A demonstration in solidarity with the Wet'suwet'en pipeline protest on Feb. 18, 2020, outside the Canadian Consulate in New York.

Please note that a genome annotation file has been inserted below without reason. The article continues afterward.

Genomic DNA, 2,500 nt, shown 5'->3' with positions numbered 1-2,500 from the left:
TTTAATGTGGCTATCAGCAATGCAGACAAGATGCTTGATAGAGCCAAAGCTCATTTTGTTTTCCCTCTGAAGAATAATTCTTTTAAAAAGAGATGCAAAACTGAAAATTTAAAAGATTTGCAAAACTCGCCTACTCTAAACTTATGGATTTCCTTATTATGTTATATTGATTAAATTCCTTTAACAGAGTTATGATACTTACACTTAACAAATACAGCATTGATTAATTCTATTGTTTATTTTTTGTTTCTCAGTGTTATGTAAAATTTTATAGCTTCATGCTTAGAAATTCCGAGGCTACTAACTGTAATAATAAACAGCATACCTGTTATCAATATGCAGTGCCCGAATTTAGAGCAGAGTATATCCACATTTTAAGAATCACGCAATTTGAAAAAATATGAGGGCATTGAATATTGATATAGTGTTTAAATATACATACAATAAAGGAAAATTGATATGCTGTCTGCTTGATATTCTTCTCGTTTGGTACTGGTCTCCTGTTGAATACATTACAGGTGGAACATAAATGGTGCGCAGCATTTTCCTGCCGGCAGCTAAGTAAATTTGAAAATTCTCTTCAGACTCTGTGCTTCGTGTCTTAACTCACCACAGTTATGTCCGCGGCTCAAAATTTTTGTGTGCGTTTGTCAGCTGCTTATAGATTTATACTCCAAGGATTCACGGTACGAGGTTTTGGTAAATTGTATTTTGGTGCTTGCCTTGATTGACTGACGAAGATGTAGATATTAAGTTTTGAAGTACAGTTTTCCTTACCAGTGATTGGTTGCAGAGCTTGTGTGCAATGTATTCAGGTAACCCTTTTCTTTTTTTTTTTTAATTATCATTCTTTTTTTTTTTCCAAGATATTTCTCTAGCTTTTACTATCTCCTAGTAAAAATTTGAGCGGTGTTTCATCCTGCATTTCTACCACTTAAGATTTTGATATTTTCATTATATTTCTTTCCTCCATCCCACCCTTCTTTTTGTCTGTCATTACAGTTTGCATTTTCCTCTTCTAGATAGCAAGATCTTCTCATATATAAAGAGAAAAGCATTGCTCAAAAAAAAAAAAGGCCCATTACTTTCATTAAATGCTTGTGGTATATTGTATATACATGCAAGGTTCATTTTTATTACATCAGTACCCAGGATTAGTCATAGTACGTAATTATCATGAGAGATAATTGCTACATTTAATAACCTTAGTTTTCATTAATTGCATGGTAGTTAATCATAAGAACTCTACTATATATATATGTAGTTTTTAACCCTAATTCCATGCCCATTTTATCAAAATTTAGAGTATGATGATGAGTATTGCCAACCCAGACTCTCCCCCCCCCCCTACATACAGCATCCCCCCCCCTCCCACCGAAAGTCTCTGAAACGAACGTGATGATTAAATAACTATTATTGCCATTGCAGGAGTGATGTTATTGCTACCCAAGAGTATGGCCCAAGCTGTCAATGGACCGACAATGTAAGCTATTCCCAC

Hereditary leaders of the Wet'suwet'en indigenous group have said that they will not negotiate with political leaders over the ongoing protests affecting Canada's rail network until the Royal Canadian Mounted Police (RCMP) and pipeline construction crews have left their territory. RCMP units stationed on Wet'suwet'en territory have begun relocating in an effort to respond to that ultimatum. But even if the Wet'suwet'en call off protest activity on their land in remote northern British Columbia, it is unclear how the dozens of groups and individuals who have now taken up the Wet'suwet'en cause will respond. Companies operating in Canada reliant upon rail transportation for personnel or products should develop contingencies in the likely case that shipments are further delayed. Furthermore, overlapping protest movements in the United States could easily replicate these tactics in places like Minnesota, where a nascent movement against a pipeline construction project has promised protests to come. Energy companies...
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